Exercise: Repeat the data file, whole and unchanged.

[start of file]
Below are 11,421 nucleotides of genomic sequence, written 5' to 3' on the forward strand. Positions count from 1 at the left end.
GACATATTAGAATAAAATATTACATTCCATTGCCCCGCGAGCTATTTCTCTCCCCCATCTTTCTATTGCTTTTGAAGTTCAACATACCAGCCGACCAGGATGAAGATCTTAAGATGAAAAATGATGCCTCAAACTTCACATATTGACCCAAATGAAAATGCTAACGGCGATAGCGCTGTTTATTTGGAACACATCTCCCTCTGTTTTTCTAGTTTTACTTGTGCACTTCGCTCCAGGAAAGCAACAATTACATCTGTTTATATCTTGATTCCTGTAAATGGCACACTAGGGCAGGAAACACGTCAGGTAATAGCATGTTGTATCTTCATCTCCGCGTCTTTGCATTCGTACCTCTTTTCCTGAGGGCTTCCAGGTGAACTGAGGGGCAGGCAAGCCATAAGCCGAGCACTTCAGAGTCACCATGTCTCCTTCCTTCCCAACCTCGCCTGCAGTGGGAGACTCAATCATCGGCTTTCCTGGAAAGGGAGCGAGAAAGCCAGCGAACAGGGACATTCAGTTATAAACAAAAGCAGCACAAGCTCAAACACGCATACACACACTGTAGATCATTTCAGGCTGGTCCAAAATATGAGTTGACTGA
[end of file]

Below are 11,421 nucleotides of genomic sequence, written 5' to 3' on the forward strand. Positions count from 1 at the left end.
GACATATTAGAATAAAATATTACATTCCATTGCCCCGCGAGCTATTTCTCTCCCCCATCTTTCTATTGCTTTTGAAGTTCAACATACCAGCCGACCAGGATGAAGATCTTAAGATGAAAAATGATGCCTCAAACTTCACATATTGACCCAAATGAAAATGCTAACGGCGATAGCGCTGTTTATTTGGAACACATCTCCCTCTGTTTTTCTAGTTTTACTTGTGCACTTCGCTCCAGGAAAGCAACAATTACATCTGTTTATATCTTGATTCCTGTAAATGGCACACTAGGGCAGGAAACACGTCAGGTAATAGCATGTTGTATCTTCATCTCCGCGTCTTTGCATTCGTACCTCTTTTCCTGAGGGCTTCCAGGTGAACTGAGGGGCAGGCAAGCCATAAGCCGAGCACTTCAGAGTCACCATGTCTCCTTCCTTCCCAACCTCGCCTGCAGTGGGAGACTCAATCATCGGCTTTCCTGGAAAGGGAGCGAGAAAGCCAGCGAACAGGGACATTCAGTTATAAACAAAAGCAGCACAAGCTCAAACACGCATACACACACTGTAGATCATTTCAGGCTGGTCCAAAATATGAGTTGACTGA